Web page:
In truth, Dana is a hero to me. She’s a Proverbs 31 portrait, and those twins are super-blessed to have her as a grandma. I love seeing the joy on her face and the delight in her heart in all of this!

4. When I kiss my wife, I’m kissing somebody’s grandmother. That’s just a remarkable thought that frankly, leaves me wondering what else to write. I will not be dissuaded—kissing is still a priority, no matter how rapidly the romance killers multiply!

5. I’ve been involuntarily infected with a photo obsession syndrome. I walk into the hospital room, see these two babies sleeping, and instinctively my hand reaches for my phone and I start snapping photos. Dozens of them. It’s a subconscious, involuntary urge, like breathing or surviving—MUST TAKE PHOTOS! Every scrunching  face, every whimper, every opening of the eyes, every yawn—snap, snap, snap… more pics. I cannot resist—it is reflexive and defies reason.

I have no clue what to do with all of these pictures! I cannot possibly delete them. I have no practical use for most of them, but they fulfill some deep, gut-level addiction.

I can tell, very soon, I’m going to need a phone with more storage!

6. I am becoming OCD on posting these twins online. A long time ago I committed to use online media for encouragement of others and the advancement of the gospel. But oh, the urge to POST these kids! I’m just sure that the Facebook world really MUST see and WANTS to see these twins—the likes of which the world has never seen!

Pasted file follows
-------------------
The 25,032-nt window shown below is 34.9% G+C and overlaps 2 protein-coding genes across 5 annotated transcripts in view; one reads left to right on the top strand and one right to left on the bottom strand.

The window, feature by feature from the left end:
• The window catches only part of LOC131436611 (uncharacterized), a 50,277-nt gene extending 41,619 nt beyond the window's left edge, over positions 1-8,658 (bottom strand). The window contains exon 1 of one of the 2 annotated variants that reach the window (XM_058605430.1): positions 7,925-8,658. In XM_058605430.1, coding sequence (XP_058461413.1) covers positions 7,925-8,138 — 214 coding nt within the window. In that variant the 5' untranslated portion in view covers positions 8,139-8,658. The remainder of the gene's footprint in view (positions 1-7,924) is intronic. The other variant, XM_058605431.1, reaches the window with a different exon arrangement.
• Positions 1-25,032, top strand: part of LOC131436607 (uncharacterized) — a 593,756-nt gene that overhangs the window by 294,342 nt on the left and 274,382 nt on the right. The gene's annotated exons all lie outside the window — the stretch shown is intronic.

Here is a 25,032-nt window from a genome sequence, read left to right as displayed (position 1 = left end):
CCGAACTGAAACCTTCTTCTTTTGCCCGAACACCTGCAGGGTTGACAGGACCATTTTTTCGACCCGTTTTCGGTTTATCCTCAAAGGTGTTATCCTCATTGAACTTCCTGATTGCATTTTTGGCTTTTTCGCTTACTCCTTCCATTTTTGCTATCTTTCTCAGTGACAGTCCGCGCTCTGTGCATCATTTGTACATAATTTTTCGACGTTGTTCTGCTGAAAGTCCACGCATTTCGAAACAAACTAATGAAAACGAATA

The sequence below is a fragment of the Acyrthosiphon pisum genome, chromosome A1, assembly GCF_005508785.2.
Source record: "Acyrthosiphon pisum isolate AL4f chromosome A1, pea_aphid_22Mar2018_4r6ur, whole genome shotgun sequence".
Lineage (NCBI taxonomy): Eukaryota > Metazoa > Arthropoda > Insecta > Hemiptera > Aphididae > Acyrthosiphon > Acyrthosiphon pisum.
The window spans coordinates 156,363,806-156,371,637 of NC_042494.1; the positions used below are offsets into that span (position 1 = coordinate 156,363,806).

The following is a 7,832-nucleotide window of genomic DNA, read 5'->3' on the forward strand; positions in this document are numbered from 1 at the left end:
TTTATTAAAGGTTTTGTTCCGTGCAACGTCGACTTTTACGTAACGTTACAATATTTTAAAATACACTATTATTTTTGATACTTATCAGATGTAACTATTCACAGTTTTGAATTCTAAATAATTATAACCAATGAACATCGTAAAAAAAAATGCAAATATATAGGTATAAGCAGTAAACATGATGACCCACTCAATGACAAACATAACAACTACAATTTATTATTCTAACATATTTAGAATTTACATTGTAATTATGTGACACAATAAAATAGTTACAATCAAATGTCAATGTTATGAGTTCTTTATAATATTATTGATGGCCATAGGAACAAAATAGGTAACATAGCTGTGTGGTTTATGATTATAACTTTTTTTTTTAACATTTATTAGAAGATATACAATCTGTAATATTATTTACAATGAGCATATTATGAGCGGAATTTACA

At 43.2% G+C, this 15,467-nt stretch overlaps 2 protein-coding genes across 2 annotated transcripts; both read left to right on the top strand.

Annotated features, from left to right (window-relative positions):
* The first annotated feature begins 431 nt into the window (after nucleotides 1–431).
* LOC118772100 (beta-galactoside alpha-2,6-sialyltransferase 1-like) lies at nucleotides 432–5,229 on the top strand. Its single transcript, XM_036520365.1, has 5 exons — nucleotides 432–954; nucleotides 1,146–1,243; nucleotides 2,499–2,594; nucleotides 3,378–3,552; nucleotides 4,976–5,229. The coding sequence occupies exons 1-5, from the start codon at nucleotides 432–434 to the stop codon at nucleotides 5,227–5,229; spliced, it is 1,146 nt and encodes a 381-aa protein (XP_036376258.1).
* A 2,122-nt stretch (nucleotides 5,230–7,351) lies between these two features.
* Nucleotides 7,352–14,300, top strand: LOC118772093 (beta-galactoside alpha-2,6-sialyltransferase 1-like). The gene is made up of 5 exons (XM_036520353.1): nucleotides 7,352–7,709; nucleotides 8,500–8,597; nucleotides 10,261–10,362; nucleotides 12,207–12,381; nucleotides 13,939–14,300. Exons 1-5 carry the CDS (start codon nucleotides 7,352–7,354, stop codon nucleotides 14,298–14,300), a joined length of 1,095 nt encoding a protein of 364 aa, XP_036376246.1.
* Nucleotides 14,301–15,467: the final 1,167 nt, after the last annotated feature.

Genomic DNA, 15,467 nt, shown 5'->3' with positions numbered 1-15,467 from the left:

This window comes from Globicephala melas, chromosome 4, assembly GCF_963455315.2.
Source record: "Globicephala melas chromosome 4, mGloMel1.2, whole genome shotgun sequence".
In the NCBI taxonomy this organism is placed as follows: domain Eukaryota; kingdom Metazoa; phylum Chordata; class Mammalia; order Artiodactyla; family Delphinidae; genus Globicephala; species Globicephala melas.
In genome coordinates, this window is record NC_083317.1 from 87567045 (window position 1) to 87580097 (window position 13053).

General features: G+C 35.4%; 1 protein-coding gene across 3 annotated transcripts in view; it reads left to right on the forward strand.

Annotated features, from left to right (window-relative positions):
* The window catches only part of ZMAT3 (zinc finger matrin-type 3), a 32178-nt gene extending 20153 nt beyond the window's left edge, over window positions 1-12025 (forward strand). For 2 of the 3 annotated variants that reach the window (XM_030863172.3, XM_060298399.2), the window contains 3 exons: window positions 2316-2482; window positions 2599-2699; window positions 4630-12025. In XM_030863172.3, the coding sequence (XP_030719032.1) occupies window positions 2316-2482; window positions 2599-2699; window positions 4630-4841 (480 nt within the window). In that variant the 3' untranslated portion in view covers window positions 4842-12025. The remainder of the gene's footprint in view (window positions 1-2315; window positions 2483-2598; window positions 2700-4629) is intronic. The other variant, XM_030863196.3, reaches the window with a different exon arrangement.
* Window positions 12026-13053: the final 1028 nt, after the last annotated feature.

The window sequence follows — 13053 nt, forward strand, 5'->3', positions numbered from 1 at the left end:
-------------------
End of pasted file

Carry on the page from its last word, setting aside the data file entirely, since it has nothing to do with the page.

I will refrain and resist the urge, but it will not be easy!

7. Reading glasses are a part of my private world, but I haven’t gone public. It started with chemo—eyes were blurry. They never came back. The optometrist says, “Yep, this is the age—chemo or not!” So, yeah… microscopic text requires me to hold it so far from my face, that once I’m finally focused, it’s too far away to read! I’m really great beyond two feet—but then the text-size needs to be something like a street sign.

In public I fake it real well—been doing a lot of “enlarging” on my iPad.

8. My “8th grade son” and his “7th grade girl-friend” are now parents! I recall having a conversation with a guest-preacher at my son’s 8th grade teen camp. Hillarie was in 7th grade. They were playing volleyball. My friend asked, “Is there a girl he likes?” I said, “Well, sort of, and we think they’re going to end up together.” Then I pointed her out in the crowd. That moment seems like two-seconds ago.